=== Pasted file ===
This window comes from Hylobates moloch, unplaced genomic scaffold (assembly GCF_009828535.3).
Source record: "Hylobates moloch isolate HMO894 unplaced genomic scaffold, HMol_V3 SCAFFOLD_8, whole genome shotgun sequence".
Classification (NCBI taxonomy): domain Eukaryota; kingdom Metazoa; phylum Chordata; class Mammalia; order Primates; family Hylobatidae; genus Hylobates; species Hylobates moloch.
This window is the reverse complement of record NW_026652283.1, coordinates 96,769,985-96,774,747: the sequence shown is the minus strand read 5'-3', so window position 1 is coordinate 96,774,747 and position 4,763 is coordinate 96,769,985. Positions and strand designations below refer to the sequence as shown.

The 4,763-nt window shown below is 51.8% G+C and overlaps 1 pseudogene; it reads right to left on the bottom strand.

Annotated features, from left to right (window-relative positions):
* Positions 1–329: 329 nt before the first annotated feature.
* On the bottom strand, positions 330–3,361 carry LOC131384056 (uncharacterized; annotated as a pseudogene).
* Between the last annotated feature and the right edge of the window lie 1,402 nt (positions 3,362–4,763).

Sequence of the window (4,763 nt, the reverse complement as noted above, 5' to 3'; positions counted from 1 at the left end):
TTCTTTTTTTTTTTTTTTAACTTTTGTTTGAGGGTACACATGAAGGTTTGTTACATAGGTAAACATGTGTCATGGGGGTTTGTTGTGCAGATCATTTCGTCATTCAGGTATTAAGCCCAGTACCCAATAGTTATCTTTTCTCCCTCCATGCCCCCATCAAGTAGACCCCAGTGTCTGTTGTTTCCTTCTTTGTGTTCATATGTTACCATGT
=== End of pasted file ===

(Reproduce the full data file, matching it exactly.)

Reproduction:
This window comes from Hylobates moloch, unplaced genomic scaffold (assembly GCF_009828535.3).
Source record: "Hylobates moloch isolate HMO894 unplaced genomic scaffold, HMol_V3 SCAFFOLD_8, whole genome shotgun sequence".
Classification (NCBI taxonomy): domain Eukaryota; kingdom Metazoa; phylum Chordata; class Mammalia; order Primates; family Hylobatidae; genus Hylobates; species Hylobates moloch.
This window is the reverse complement of record NW_026652283.1, coordinates 96,769,985-96,774,747: the sequence shown is the minus strand read 5'-3', so window position 1 is coordinate 96,774,747 and position 4,763 is coordinate 96,769,985. Positions and strand designations below refer to the sequence as shown.

The 4,763-nt window shown below is 51.8% G+C and overlaps 1 pseudogene; it reads right to left on the bottom strand.

Annotated features, from left to right (window-relative positions):
* Positions 1–329: 329 nt before the first annotated feature.
* On the bottom strand, positions 330–3,361 carry LOC131384056 (uncharacterized; annotated as a pseudogene).
* Between the last annotated feature and the right edge of the window lie 1,402 nt (positions 3,362–4,763).

Sequence of the window (4,763 nt, the reverse complement as noted above, 5' to 3'; positions counted from 1 at the left end):
TTCTTTTTTTTTTTTTTTAACTTTTGTTTGAGGGTACACATGAAGGTTTGTTACATAGGTAAACATGTGTCATGGGGGTTTGTTGTGCAGATCATTTCGTCATTCAGGTATTAAGCCCAGTACCCAATAGTTATCTTTTCTCCCTCCATGCCCCCATCAAGTAGACCCCAGTGTCTGTTGTTTCCTTCTTTGTGTTCATATGTTACCATGT